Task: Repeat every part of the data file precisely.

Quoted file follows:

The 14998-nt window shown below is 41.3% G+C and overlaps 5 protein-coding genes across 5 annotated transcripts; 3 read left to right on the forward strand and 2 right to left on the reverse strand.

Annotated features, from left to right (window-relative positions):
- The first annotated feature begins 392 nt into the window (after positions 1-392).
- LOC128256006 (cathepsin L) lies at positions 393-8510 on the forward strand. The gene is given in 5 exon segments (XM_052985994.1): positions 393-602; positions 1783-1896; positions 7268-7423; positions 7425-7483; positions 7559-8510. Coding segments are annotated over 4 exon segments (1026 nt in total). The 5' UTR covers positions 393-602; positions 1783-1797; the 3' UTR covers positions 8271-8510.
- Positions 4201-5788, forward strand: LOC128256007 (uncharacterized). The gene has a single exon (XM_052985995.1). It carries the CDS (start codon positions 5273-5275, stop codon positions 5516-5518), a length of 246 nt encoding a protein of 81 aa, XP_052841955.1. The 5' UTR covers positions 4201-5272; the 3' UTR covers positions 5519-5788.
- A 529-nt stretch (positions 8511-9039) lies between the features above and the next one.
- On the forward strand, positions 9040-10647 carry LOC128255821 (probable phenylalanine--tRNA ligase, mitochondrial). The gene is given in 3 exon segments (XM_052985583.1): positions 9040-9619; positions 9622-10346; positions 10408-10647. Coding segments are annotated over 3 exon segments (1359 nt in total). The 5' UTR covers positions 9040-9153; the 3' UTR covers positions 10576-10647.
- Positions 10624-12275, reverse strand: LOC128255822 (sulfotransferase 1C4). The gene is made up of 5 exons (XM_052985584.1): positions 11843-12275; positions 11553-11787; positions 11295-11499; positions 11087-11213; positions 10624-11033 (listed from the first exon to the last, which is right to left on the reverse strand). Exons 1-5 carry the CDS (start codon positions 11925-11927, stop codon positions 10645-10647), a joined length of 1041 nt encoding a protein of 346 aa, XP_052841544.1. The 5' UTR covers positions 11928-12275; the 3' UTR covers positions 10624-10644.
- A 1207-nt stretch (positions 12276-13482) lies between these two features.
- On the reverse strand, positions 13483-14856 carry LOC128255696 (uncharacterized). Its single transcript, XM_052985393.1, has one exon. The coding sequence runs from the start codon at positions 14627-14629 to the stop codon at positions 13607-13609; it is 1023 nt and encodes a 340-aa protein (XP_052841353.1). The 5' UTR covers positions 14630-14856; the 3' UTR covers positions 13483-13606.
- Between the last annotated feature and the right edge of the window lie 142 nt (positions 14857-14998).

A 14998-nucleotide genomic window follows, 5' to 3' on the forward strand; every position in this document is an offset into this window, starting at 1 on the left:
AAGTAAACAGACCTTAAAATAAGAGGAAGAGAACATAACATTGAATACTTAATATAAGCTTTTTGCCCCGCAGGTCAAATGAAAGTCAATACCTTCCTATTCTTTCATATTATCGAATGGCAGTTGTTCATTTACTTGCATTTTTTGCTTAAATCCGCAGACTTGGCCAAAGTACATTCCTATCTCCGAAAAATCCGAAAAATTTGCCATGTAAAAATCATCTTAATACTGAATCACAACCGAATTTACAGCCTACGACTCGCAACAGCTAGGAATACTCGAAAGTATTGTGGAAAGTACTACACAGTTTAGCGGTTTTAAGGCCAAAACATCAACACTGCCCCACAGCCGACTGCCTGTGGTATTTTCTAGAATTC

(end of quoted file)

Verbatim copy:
The 14998-nt window shown below is 41.3% G+C and overlaps 5 protein-coding genes across 5 annotated transcripts; 3 read left to right on the forward strand and 2 right to left on the reverse strand.

Annotated features, from left to right (window-relative positions):
- The first annotated feature begins 392 nt into the window (after positions 1-392).
- LOC128256006 (cathepsin L) lies at positions 393-8510 on the forward strand. The gene is given in 5 exon segments (XM_052985994.1): positions 393-602; positions 1783-1896; positions 7268-7423; positions 7425-7483; positions 7559-8510. Coding segments are annotated over 4 exon segments (1026 nt in total). The 5' UTR covers positions 393-602; positions 1783-1797; the 3' UTR covers positions 8271-8510.
- Positions 4201-5788, forward strand: LOC128256007 (uncharacterized). The gene has a single exon (XM_052985995.1). It carries the CDS (start codon positions 5273-5275, stop codon positions 5516-5518), a length of 246 nt encoding a protein of 81 aa, XP_052841955.1. The 5' UTR covers positions 4201-5272; the 3' UTR covers positions 5519-5788.
- A 529-nt stretch (positions 8511-9039) lies between the features above and the next one.
- On the forward strand, positions 9040-10647 carry LOC128255821 (probable phenylalanine--tRNA ligase, mitochondrial). The gene is given in 3 exon segments (XM_052985583.1): positions 9040-9619; positions 9622-10346; positions 10408-10647. Coding segments are annotated over 3 exon segments (1359 nt in total). The 5' UTR covers positions 9040-9153; the 3' UTR covers positions 10576-10647.
- Positions 10624-12275, reverse strand: LOC128255822 (sulfotransferase 1C4). The gene is made up of 5 exons (XM_052985584.1): positions 11843-12275; positions 11553-11787; positions 11295-11499; positions 11087-11213; positions 10624-11033 (listed from the first exon to the last, which is right to left on the reverse strand). Exons 1-5 carry the CDS (start codon positions 11925-11927, stop codon positions 10645-10647), a joined length of 1041 nt encoding a protein of 346 aa, XP_052841544.1. The 5' UTR covers positions 11928-12275; the 3' UTR covers positions 10624-10644.
- A 1207-nt stretch (positions 12276-13482) lies between these two features.
- On the reverse strand, positions 13483-14856 carry LOC128255696 (uncharacterized). Its single transcript, XM_052985393.1, has one exon. The coding sequence runs from the start codon at positions 14627-14629 to the stop codon at positions 13607-13609; it is 1023 nt and encodes a 340-aa protein (XP_052841353.1). The 5' UTR covers positions 14630-14856; the 3' UTR covers positions 13483-13606.
- Between the last annotated feature and the right edge of the window lie 142 nt (positions 14857-14998).

A 14998-nucleotide genomic window follows, 5' to 3' on the forward strand; every position in this document is an offset into this window, starting at 1 on the left:
AAGTAAACAGACCTTAAAATAAGAGGAAGAGAACATAACATTGAATACTTAATATAAGCTTTTTGCCCCGCAGGTCAAATGAAAGTCAATACCTTCCTATTCTTTCATATTATCGAATGGCAGTTGTTCATTTACTTGCATTTTTTGCTTAAATCCGCAGACTTGGCCAAAGTACATTCCTATCTCCGAAAAATCCGAAAAATTTGCCATGTAAAAATCATCTTAATACTGAATCACAACCGAATTTACAGCCTACGACTCGCAACAGCTAGGAATACTCGAAAGTATTGTGGAAAGTACTACACAGTTTAGCGGTTTTAAGGCCAAAACATCAACACTGCCCCACAGCCGACTGCCTGTGGTATTTTCTAGAATTC